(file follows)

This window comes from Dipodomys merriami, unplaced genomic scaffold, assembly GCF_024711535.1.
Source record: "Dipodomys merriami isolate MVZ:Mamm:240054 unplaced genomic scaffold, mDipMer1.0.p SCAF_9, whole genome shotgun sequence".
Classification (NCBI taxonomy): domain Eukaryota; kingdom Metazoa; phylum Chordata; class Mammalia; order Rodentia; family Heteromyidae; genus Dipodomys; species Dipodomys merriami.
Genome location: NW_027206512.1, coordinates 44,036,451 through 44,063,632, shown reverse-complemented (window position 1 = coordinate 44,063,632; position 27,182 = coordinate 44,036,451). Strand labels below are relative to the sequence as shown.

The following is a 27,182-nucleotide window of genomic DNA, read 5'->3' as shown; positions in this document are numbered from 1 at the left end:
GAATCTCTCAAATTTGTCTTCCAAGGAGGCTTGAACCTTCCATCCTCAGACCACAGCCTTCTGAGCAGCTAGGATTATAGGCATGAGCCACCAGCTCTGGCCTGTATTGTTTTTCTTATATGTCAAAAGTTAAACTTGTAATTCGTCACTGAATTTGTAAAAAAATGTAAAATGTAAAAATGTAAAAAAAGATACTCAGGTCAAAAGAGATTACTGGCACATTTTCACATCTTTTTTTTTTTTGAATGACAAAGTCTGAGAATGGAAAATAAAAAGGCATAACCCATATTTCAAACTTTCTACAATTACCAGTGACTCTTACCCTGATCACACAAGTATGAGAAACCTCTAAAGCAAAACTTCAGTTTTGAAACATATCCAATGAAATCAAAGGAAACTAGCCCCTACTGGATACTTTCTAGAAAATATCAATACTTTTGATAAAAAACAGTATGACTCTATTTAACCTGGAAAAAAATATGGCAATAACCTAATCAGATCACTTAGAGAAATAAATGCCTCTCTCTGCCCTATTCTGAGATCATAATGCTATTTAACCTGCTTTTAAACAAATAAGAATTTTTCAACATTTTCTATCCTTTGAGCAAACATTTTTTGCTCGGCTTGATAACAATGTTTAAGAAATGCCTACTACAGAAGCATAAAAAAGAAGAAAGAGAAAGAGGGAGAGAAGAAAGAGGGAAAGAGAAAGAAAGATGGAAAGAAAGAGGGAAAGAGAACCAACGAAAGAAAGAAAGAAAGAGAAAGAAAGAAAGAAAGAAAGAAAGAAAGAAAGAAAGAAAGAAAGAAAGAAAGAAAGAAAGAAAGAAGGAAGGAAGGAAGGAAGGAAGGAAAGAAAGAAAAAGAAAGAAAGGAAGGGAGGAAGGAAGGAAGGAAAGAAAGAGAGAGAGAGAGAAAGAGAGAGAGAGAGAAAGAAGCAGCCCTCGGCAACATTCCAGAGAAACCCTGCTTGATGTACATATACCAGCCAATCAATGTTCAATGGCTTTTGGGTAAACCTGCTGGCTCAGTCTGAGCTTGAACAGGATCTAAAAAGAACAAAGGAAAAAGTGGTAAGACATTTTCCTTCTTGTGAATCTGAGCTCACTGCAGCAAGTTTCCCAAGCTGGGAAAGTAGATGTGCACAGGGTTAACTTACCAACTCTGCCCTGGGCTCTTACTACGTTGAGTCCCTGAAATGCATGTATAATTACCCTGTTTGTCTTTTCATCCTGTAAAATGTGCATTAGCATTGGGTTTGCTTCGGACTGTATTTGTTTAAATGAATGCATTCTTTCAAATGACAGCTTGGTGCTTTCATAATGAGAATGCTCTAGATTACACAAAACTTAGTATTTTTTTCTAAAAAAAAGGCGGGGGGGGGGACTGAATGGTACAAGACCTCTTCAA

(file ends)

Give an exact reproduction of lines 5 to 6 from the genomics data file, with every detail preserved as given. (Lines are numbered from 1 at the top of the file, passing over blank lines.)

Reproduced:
The following is a 27,182-nucleotide window of genomic DNA, read 5'->3' as shown; positions in this document are numbered from 1 at the left end:
GAATCTCTCAAATTTGTCTTCCAAGGAGGCTTGAACCTTCCATCCTCAGACCACAGCCTTCTGAGCAGCTAGGATTATAGGCATGAGCCACCAGCTCTGGCCTGTATTGTTTTTCTTATATGTCAAAAGTTAAACTTGTAATTCGTCACTGAATTTGTAAAAAAATGTAAAATGTAAAAATGTAAAAAAAGATACTCAGGTCAAAAGAGATTACTGGCACATTTTCACATCTTTTTTTTTTTTGAATGACAAAGTCTGAGAATGGAAAATAAAAAGGCATAACCCATATTTCAAACTTTCTACAATTACCAGTGACTCTTACCCTGATCACACAAGTATGAGAAACCTCTAAAGCAAAACTTCAGTTTTGAAACATATCCAATGAAATCAAAGGAAACTAGCCCCTACTGGATACTTTCTAGAAAATATCAATACTTTTGATAAAAAACAGTATGACTCTATTTAACCTGGAAAAAAATATGGCAATAACCTAATCAGATCACTTAGAGAAATAAATGCCTCTCTCTGCCCTATTCTGAGATCATAATGCTATTTAACCTGCTTTTAAACAAATAAGAATTTTTCAACATTTTCTATCCTTTGAGCAAACATTTTTTGCTCGGCTTGATAACAATGTTTAAGAAATGCCTACTACAGAAGCATAAAAAAGAAGAAAGAGAAAGAGGGAGAGAAGAAAGAGGGAAAGAGAAAGAAAGATGGAAAGAAAGAGGGAAAGAGAACCAACGAAAGAAAGAAAGAAAGAGAAAGAAAGAAAGAAAGAAAGAAAGAAAGAAAGAAAGAAAGAAAGAAAGAAAGAAAGAAAGAAAGAAGGAAGGAAGGAAGGAAGGAAGGAAAGAAAGAAAAAGAAAGAAAGGAAGGGAGGAAGGAAGGAAGGAAAGAAAGAGAGAGAGAGAGAAAGAGAGAGAGAGAGAAAGAAGCAGCCCTCGGCAACATTCCAGAGAAACCCTGCTTGATGTACATATACCAGCCAATCAATGTTCAATGGCTTTTGGGTAAACCTGCTGGCTCAGTCTGAGCTTGAACAGGATCTAAAAAGAACAAAGGAAAAAGTGGTAAGACATTTTCCTTCTTGTGAATCTGAGCTCACTGCAGCAAGTTTCCCAAGCTGGGAAAGTAGATGTGCACAGGGTTAACTTACCAACTCTGCCCTGGGCTCTTACTACGTTGAGTCCCTGAAATGCATGTATAATTACCCTGTTTGTCTTTTCATCCTGTAAAATGTGCATTAGCATTGGGTTTGCTTCGGACTGTATTTGTTTAAATGAATGCATTCTTTCAAATGACAGCTTGGTGCTTTCATAATGAGAATGCTCTAGATTACACAAAACTTAGTATTTTTTTCTAAAAAAAAGGCGGGGGGGGGGACTGAATGGTACAAGACCTCTTCAA